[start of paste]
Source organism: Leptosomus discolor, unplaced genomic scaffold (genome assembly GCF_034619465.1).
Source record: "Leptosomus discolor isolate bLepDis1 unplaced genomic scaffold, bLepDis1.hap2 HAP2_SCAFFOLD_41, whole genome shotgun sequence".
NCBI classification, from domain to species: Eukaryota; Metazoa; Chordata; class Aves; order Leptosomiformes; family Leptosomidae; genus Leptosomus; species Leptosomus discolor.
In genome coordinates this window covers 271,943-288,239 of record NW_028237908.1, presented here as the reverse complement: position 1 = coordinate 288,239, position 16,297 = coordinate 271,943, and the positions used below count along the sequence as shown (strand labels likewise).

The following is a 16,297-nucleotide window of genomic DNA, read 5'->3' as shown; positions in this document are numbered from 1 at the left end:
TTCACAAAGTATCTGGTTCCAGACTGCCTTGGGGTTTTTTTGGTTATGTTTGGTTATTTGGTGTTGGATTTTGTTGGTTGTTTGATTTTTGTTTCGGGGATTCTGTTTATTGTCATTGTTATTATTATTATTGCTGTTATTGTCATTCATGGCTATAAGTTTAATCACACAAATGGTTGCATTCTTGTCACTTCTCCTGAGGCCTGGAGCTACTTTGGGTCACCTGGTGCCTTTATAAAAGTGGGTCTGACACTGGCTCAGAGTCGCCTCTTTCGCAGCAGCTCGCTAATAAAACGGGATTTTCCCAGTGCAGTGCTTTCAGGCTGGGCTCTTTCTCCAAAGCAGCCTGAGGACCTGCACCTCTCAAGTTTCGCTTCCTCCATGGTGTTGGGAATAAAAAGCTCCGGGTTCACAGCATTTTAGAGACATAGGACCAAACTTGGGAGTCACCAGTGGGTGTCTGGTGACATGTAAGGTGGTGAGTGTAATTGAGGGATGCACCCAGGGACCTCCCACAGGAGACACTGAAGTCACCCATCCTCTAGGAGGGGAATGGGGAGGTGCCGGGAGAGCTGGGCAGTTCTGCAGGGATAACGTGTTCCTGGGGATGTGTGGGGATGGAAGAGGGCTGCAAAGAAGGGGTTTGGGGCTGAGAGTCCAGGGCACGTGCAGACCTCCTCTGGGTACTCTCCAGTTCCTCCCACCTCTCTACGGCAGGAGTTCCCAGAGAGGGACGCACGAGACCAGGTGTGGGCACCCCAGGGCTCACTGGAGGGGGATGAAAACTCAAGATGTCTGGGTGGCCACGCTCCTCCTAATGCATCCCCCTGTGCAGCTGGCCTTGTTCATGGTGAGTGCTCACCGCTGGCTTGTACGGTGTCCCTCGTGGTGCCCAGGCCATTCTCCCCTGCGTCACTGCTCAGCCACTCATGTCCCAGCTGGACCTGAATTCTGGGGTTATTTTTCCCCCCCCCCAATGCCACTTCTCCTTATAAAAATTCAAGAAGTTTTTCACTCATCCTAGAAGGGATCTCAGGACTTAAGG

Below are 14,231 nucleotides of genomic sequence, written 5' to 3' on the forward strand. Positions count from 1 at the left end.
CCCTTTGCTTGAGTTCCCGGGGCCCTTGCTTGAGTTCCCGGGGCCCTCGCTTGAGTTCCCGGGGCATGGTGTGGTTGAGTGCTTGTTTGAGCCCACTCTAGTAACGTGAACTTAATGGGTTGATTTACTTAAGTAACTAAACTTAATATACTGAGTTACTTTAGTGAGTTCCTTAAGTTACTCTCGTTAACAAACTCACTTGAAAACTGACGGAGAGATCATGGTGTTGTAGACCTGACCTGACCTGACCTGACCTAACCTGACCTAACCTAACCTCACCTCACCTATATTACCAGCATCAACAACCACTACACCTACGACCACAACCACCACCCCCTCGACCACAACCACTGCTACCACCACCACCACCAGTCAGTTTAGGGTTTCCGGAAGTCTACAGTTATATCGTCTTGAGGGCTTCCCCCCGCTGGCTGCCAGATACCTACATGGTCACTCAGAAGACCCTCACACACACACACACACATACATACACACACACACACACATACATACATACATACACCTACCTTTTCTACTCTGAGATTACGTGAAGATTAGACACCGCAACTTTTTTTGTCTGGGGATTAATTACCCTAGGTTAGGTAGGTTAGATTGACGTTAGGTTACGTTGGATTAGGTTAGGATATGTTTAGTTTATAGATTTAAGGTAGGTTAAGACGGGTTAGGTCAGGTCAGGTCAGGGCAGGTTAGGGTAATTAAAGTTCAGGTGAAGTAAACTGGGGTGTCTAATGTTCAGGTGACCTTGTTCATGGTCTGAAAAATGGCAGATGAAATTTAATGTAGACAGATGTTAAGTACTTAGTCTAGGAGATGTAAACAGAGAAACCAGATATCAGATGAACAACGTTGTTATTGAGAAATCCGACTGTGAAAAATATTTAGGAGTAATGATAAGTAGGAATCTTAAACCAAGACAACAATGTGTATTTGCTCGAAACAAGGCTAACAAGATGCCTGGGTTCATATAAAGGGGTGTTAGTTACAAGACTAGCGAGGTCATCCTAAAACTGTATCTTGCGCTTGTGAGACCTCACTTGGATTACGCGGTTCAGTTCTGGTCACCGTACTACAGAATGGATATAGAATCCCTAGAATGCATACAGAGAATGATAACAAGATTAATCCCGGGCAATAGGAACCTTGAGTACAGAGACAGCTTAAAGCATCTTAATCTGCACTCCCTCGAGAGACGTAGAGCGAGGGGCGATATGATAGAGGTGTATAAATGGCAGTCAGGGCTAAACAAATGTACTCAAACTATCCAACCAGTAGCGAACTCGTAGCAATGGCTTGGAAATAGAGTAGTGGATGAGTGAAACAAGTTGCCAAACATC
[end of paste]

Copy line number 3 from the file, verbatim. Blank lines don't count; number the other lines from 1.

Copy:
NCBI classification, from domain to species: Eukaryota; Metazoa; Chordata; class Aves; order Leptosomiformes; family Leptosomidae; genus Leptosomus; species Leptosomus discolor.